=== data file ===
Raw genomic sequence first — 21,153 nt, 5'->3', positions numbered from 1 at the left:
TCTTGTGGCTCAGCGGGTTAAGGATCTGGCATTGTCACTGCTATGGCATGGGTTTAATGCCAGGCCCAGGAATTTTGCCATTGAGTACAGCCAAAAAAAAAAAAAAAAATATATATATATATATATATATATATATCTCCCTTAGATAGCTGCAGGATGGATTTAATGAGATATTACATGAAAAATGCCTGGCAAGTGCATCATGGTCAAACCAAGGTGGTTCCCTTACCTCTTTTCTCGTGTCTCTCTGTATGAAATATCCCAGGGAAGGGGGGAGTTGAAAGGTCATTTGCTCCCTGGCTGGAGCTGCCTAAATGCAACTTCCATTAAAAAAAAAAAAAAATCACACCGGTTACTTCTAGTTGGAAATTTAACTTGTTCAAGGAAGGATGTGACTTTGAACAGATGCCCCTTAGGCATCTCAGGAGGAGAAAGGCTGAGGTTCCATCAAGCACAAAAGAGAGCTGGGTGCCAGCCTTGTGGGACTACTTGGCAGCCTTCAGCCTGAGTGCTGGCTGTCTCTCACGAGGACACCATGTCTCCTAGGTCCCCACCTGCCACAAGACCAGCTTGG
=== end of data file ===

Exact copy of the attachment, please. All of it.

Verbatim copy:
Raw genomic sequence first — 21,153 nt, 5'->3', positions numbered from 1 at the left:
TCTTGTGGCTCAGCGGGTTAAGGATCTGGCATTGTCACTGCTATGGCATGGGTTTAATGCCAGGCCCAGGAATTTTGCCATTGAGTACAGCCAAAAAAAAAAAAAAAAATATATATATATATATATATATATATATCTCCCTTAGATAGCTGCAGGATGGATTTAATGAGATATTACATGAAAAATGCCTGGCAAGTGCATCATGGTCAAACCAAGGTGGTTCCCTTACCTCTTTTCTCGTGTCTCTCTGTATGAAATATCCCAGGGAAGGGGGGAGTTGAAAGGTCATTTGCTCCCTGGCTGGAGCTGCCTAAATGCAACTTCCATTAAAAAAAAAAAAAAATCACACCGGTTACTTCTAGTTGGAAATTTAACTTGTTCAAGGAAGGATGTGACTTTGAACAGATGCCCCTTAGGCATCTCAGGAGGAGAAAGGCTGAGGTTCCATCAAGCACAAAAGAGAGCTGGGTGCCAGCCTTGTGGGACTACTTGGCAGCCTTCAGCCTGAGTGCTGGCTGTCTCTCACGAGGACACCATGTCTCCTAGGTCCCCACCTGCCACAAGACCAGCTTGG